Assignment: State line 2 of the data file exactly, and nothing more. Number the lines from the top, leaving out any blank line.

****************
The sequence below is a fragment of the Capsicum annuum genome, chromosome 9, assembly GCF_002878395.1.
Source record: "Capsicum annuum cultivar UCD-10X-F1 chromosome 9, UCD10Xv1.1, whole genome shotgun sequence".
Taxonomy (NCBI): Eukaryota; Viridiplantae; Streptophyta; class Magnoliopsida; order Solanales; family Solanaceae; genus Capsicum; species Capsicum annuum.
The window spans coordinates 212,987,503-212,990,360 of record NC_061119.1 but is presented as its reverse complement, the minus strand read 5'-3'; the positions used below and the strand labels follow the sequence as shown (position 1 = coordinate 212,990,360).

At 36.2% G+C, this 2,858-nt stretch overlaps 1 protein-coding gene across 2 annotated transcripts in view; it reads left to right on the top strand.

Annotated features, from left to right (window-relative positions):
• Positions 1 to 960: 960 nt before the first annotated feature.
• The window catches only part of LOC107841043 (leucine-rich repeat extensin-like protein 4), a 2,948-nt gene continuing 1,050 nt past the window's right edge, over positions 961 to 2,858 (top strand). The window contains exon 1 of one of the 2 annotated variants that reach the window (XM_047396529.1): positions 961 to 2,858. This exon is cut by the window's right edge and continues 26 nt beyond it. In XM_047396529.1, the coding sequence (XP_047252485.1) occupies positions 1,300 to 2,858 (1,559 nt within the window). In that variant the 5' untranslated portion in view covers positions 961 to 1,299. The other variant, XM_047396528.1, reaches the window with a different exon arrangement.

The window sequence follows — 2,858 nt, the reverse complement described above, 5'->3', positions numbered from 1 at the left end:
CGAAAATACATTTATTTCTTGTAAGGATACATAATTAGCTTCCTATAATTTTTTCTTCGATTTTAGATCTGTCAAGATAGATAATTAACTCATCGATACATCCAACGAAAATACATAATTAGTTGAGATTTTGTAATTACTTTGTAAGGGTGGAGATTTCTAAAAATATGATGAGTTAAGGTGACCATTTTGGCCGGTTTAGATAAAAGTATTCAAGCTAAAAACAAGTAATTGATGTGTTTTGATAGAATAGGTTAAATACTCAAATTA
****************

Source record: "Capsicum annuum cultivar UCD-10X-F1 chromosome 9, UCD10Xv1.1, whole genome shotgun sequence".